If we get 8-12 inches of snow that means Ole's going to have to get his tractor going with the 8 foot snowblower on it. Moving the snow these days is a breeze compared to what it used to be when we first moved out here.
When we bought this property Ole decided we had to build the house WAY back away from the highway, so that required a really long driveway - about a quarter mile long - and besides that it's got two curves in it. It's pretty in the summer because we've got trees planted along each side of it the entire length. But it can be a real bugger in the winter when you're trying to get in and out and everything is white. It can be a bugger to blow the snow off it also, but then that's not my job, so . . .
For the first few years after we built the house Ole used the tractor below to move snow. It had a bucket on the front at that time, and lots of levers to push and pull in order to go forward and back and to get the bucket to go up and down to dump the snow. He would dress up in his snowmbile suit, put his face mask on, and pile blankets on the metal seat in order to keep from getting frostbite on his backside because the seat was so cold.
That old clunker was a beast to start when it was below zero. It didn't have an engine heater on like the cars up in the Northland do, so sometimes it would take hours to get the engine warm enough to get it started. Now Ole, being the ingenius person that he is, came up with a solution. He would park the tractor alongside the garage so it was out of the wind. Then he filled a five-gallon metal bucket full of old gunny sacks and poured fuel oil over them. He would set that bucket underneath the engine, cover the front of the tractor with a big tarp and then light the bucket on fire. It would burn like a huge candle and by golly that tractor would start in less than an hour. You see, when it's that cold the engine oil gets so thick it's like a brick and the engine can't turnover to start the tractor. You just have to thin that oil out a bit and then things move right along. I was always afraid the house would burn down.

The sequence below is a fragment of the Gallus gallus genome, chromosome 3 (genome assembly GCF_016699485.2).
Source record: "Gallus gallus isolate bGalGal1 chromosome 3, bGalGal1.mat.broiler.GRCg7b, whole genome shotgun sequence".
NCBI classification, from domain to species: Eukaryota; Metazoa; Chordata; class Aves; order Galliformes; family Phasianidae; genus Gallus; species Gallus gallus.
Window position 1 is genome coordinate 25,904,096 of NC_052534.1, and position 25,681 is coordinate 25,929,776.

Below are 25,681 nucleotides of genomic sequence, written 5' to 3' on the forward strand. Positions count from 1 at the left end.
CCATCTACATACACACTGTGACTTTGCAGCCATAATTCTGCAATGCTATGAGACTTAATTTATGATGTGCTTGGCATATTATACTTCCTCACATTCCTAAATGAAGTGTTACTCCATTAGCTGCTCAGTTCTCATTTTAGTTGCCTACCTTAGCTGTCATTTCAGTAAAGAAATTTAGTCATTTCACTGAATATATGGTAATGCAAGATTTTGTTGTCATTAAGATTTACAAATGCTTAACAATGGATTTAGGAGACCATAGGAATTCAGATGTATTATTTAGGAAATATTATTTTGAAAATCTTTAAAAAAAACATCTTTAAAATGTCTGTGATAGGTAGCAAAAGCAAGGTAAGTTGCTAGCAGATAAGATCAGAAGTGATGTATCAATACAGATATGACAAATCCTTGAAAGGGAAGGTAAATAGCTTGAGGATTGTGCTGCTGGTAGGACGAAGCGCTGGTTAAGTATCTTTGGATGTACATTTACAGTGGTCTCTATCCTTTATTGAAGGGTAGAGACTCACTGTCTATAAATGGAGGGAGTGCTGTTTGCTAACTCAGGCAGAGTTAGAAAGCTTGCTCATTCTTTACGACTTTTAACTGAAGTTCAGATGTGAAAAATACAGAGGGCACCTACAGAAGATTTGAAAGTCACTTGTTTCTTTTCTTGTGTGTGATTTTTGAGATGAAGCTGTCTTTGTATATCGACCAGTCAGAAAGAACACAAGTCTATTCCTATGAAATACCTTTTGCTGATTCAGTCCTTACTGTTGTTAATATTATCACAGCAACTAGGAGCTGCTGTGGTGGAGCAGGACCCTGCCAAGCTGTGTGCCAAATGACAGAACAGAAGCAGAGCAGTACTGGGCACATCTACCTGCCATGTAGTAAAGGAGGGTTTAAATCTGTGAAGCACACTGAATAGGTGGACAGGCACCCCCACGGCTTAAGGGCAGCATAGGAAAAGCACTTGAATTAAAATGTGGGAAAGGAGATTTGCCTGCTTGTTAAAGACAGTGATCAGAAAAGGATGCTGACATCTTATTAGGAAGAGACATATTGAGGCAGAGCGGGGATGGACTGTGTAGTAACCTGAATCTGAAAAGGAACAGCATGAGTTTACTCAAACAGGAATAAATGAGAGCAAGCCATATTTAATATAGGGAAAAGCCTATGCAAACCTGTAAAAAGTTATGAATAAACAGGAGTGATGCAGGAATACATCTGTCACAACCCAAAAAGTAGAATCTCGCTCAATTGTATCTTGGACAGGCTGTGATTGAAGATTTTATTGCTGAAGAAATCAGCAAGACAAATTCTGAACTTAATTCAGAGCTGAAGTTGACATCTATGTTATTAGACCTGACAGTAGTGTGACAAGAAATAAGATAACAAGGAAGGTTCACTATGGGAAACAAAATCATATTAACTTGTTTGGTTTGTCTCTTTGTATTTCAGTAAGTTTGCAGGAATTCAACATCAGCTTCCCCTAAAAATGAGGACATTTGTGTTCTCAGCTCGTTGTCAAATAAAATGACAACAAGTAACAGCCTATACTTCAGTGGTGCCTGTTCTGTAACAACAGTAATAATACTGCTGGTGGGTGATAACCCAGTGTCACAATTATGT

After a few years of fighting with that old tractor and freezing his tookus off all the time, he graduated to a four-wheel-drive pickup with a blade on the front. We got into the 20th century because now he was sitting inside with a heater and the truck could be plugged in to start it. The only problem with that was that Ole didn't think a four-wheel-drive could get stuck. WRONG! When a four-wheel-drive gets stuck it's REALLY stuck. He had to be pulled out of snowbanks more than once by sombody with a bigger truck. And he still needed to wear his red long-handles because he had to get outside to shovel the truck out!
Now Ole thinks he's pretty smart. He got a newer tractor with a cab and a heater and a big snowblower and a set of chains for the big wheels. And he doesn't get stuck anymore and he stays toasty warm. He doesn't have to wear his red long handles anymore and sometimes he even has to take his jacket off.
But I still hope we don't get that 8-12 inches of snow that's forecast. Ick.
PS: Local news article from last year: "Police arrested an intoxicated man one cold morning for urinating on a car in public. His claim? He was only trying to thaw out the frozen locks on his car."